#26-28  Left three big tips for a few service-related bills because I figured people in service fields are probably seeing fewer customers these days and, thus, are seeing much less income from the tips they count on to make ends meet. 

#29  Bought my little nephew a couple children’s books to help him deal with the death of their dog. 

#30  Went to a student art exhibit to show support for a young woman who took one of my workshops last month. 

#31-32  Offered to have a meal (two separate meals) with two women who are interested in becoming writers. 

#32  Packed a couple brown lunch bags with sandwiches, bite size chocolates, cut-up fruit, and other little snakcs for my parents’ plane flight for a trip they just departed on.

#33  Helped my mom pack for her trip.

#34  Gave a girlfriend a dress for a wedding she has coming up– and insisted that she get it altered to fit her perfectly and then enjoy it for years to come.         

#35  Packed up 6 Target size bags of clothes, shoes, coats, scarves, and gloves for the local clothing closet.

November 25, 2008 at 5:17 pm Leave a comment

Are you an actor or wanna-be actor in Charlotte?

Charlotte’s Off-Broadway announces

AUDITIONS / AUDICIONES for

LIVING OUT by Lisa Loomer

Auditions Sun Nov 30 and Mon Dec 1

Show runs February 19 – March 7, 2009

at the Great Aunt Stella Center in Charlotte, NC

 

 

AUDITIONS for the

Charlotte’s Off-Broadway production of

LIVING OUT by Lisa Loomer

 

Audiciones (CHARLOTTE’S OFF BROADWAY)

Audiciones para la obra de teatro: LIVING OUT de Lisa Loomer

 

Sun Nov 30, 2 pm4 pm    Plaza Presbyterian Church, 2304 The Plaza

Sun Nov 30, 7 pm9 pm    Latin American Coalition, 4949-B Albemarle Road

Mon Dec 1, 7 pm9 pm     Great Aunt Stella Center, 926 Elizabeth Avenue

 

ACTORS!  Charlotte’s Off-Broadway announces open call auditions for LIVING OUT, a play about working mothers, Latina nannies and the white women they work for.  Production is in English; Latina/o characters also speak some Spanish. Production dates February 19 – March 7, 2009 at Great Aunt Stella Center.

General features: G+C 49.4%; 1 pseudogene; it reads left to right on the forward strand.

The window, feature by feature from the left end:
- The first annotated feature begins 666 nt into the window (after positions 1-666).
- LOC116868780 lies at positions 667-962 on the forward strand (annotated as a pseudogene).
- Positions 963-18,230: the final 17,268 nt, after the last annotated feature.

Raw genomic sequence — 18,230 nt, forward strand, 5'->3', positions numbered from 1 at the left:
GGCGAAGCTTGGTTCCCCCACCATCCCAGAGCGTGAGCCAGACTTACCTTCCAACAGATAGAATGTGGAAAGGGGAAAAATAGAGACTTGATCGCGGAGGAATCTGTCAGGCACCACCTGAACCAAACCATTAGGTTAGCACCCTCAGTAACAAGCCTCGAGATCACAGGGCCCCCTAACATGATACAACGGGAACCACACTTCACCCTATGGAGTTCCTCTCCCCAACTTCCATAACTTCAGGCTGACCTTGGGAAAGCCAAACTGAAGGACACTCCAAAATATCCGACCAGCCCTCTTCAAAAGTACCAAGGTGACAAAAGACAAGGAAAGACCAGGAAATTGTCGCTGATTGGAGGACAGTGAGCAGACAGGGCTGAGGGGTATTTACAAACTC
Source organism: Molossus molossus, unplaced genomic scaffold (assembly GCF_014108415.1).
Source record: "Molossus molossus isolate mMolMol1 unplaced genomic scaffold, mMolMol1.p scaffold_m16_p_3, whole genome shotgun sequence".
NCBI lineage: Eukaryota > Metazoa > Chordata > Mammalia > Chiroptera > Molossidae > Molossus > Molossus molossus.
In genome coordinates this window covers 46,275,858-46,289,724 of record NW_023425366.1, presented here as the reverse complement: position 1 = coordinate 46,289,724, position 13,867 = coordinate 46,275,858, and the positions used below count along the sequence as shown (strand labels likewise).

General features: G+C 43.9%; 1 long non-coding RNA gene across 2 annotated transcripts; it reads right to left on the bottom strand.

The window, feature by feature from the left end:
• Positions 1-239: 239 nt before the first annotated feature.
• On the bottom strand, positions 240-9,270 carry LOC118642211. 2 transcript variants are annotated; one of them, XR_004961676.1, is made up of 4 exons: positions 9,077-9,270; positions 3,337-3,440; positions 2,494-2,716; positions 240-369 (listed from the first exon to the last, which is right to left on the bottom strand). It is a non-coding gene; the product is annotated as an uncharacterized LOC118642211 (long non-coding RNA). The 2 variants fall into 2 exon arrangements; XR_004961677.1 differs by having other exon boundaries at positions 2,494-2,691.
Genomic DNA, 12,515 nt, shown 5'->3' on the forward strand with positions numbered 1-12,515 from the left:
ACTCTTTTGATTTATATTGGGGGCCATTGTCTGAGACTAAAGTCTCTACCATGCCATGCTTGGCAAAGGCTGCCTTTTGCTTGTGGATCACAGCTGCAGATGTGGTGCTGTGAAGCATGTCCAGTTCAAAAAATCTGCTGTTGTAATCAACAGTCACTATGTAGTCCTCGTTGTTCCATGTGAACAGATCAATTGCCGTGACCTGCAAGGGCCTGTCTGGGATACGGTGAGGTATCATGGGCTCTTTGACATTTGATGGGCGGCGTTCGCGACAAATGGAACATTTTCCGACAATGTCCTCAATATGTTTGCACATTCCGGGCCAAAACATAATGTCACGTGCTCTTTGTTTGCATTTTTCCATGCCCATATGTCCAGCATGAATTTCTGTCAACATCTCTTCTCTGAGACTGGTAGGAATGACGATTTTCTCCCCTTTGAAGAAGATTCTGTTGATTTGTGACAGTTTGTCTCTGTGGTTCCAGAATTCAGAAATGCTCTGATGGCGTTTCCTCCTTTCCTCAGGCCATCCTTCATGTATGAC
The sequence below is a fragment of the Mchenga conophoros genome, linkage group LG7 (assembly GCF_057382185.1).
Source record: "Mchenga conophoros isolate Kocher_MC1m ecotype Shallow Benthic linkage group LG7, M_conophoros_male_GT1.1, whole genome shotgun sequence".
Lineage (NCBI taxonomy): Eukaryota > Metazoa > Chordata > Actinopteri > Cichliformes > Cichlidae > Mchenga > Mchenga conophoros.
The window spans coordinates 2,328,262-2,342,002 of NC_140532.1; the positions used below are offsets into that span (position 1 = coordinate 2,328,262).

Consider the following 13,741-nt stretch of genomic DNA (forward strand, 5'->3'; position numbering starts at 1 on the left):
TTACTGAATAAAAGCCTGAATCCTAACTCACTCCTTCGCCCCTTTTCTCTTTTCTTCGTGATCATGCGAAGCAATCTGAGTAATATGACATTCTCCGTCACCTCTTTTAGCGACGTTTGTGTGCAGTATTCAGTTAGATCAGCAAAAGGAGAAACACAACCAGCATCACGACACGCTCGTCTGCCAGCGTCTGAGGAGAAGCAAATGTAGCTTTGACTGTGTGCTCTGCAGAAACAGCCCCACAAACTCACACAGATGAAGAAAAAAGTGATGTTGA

Paid roles (honorarium). Casting 6 women (3 Latina; 3 white) and 2 men (1 Latino; 1 white).  Auditions will consist of cold readings from the script.  Please bring headshot and resume, if available.  For more information about the auditions or the show, please call the director at (704) 589-9146 or e-mail charlottesoffbroadway@hotmail.com.

 

=====

Audiciones (CHARLOTTE’S OFF BROADWAY)

Audiciones para la obra de teatro: LIVING OUT de Lisa Loomer

 

domingo 30 de noviembre 2pm-4pm

Plaza Presbyterian Church, 2304 The Plaza

 

domingo 30 de noviembre 7pm-9pm

Coalición Latinoamericana, 4949-B Albemarle Road

 

lunes 1 de diciembre 7pm-9pm

Great Aunt Stella Center, 926 Elizabeth Avenue

 

LIVING OUT es una obra de teatro que cuenta la historia de las madres latinas que trabajan como niñeras y sus jefes, mujeres angloamericanas.  LIVING OUT es una obra bilingüe en inglés y español.

 

La obra se presentará desde el 19 de febrero hasta el 7 de marzo de 2009, en el Great Aunt Stella Center, cerca del centro de Charlotte.

 

Precisamos de 6 mujeres (3 latinas y 3 angloamericanas blancas) y 2 hombres (1 latino y 1 angloamericano blanco).  La audición consiste en la lectura de unas escenas de la obra.  Por favor, traiga su foto y su résumé a la audición si es posible.  Los actores seleccionados recibirán compensación por su trabajo. 

 

Para más información llame al (704) 589-9146 o escriba al charlottesoffbroadway@hotmail.com

November 24, 2008 at 3:41 pm Leave a comment

How can I begin to love myself again?

I was cleaning out my sent items today and came across an email that I sent out about this time last year.  A reader emailed me and mentioned that she had just ended a bad relationship and she was having a hard time finding any self love both because the relationship had beaten her down emotionally and also because she was disappointed in the way that she had allowed herself to get beaten down. I thought I would share my reponse and advice: